It is always easier to blame aliens. Aliens have been used as scapegoats for everything from crop circles to missing persons. They were also for a long time blamed for a unique celestial phenomenon that many of us saw last week during an exceptional Thursday sunset. The fascinating and beautiful display was of a fallstreak hole, also known as a hole punch cloud, sky punch cloud, canal cloud, or canal hole. Fallstreak holes occur during very specific conditions and according to explainable circumstances.

Associated with cirrocumulus or altocumulus clouds, which appear as rows of layered thin, puffy clouds that stretch across the sky, the fallstreak holes develop as a circular or cigar-shaped hole in the clouds. Sometimes a rainbow can appear in the hole, making for an even more impressive show.

Sightings of fallstreak holes only go back to the 1940s, and since alien and spaceship observations have been described earlier there must be some other explanation for these openings in the clouds. Even in the late 1960s, an article in a weather publication called this phenomenon “a meteorological who done it!” 

So who or what caused them? Find fault with airplanes. 

These clouds formations contain supercooled water droplets that exhibit quite peculiar behavior. Supercooled water occurs when water droplets fall to temperatures below freezing, but remain liquid instead of forming solid ice crystals. The liquid water can reach up to negative-40 degrees Celcius and still not freeze. A suspected cause of the liquid’s longevity is that there is no solid ‘icing nuclei’ around which a solid crystal can form.

Aircraft are the catalysts believed to create the holes. When a plane flies through clouds under these conditions, it can set off a freezing process of that supercoooled liquid. The movement of the air over the plane’s wings or propeller blades causes cooling that will trigger the liquid water to freeze into crystals that will fall below the clouds, thus the name fallstreak. This process also produces just a bit of heat that will cause air to expand and rise. The freezing falling crystals and expanding rising air opens up the distinct hole in the clouds.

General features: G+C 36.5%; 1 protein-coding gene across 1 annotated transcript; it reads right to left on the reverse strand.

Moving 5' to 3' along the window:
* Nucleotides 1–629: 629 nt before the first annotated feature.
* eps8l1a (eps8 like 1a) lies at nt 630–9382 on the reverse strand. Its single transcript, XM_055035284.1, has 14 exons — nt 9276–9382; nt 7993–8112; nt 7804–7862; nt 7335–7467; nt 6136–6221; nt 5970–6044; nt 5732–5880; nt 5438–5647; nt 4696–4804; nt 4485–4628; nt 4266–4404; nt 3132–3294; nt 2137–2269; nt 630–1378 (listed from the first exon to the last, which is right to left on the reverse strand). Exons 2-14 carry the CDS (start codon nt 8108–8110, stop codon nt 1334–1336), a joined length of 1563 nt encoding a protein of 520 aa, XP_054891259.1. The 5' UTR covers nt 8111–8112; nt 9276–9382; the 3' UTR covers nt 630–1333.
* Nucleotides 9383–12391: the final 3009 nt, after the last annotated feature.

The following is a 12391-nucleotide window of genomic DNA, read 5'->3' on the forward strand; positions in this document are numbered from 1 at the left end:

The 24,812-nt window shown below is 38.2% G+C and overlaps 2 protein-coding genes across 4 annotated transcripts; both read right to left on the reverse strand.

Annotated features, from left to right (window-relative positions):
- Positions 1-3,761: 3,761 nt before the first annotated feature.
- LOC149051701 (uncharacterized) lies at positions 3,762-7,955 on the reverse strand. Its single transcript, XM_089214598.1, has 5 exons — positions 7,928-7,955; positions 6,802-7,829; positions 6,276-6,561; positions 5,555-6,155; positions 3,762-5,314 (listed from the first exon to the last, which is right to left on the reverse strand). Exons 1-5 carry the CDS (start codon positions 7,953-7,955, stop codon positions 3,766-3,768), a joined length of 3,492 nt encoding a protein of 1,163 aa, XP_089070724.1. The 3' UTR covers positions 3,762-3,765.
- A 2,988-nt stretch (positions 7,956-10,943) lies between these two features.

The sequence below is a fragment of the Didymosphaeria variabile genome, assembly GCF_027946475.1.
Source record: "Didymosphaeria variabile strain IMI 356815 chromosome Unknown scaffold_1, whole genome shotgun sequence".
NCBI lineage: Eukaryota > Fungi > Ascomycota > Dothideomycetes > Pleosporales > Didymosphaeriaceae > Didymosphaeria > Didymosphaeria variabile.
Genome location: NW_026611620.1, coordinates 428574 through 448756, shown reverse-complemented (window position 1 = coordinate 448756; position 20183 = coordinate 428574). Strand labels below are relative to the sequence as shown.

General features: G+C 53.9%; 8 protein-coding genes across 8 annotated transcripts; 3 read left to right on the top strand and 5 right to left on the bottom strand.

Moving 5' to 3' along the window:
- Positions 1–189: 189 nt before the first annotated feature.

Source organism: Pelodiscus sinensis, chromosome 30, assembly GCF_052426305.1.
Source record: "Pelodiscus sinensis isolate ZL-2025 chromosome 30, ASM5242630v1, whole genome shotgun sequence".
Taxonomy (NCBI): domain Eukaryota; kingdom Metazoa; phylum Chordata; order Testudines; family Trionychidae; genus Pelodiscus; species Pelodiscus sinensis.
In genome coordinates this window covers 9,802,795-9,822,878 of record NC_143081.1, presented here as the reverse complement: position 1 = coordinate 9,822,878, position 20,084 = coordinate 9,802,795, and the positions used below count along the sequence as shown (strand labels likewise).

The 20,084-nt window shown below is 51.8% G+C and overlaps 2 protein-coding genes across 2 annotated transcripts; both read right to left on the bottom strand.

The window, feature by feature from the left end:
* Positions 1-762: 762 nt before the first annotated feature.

Fallstreak holes can spread across the sky and reach diameters of more than 30 miles across. And the angle of the plane’s crossing through the clouds can produce different shaped holes. A shallow angle leads to a longer cigar-shaped opening. Planes have also been shown to create rain and even snow when moving through clouds.

Whether it was the aliens or just an aviation anomaly, hope you were lucky enough to be outside to enjoy it on that Thursday. It is a reminder of our cause and effect; that what goes on in the heavens goes on because of an inextricable link between nature and humans.

And with us around, there will always be phenomena like this that seem otherworldly at first, but turn out to be both worldly and explainable. It’s the sheer number of bizarre things around us that surprises and humbles us, and causes us to look to the heavens for answers.

As British biologist Jack Haldane once famously stated: “the universe is not only stranger than we imagine, it’s stranger than we can imagine.”

Suzan Bellincampi is director of the Felix Neck Wildlife Sanctuary in Edgartown, and author of Martha’s Vineyard: A Field Guide to Island Nature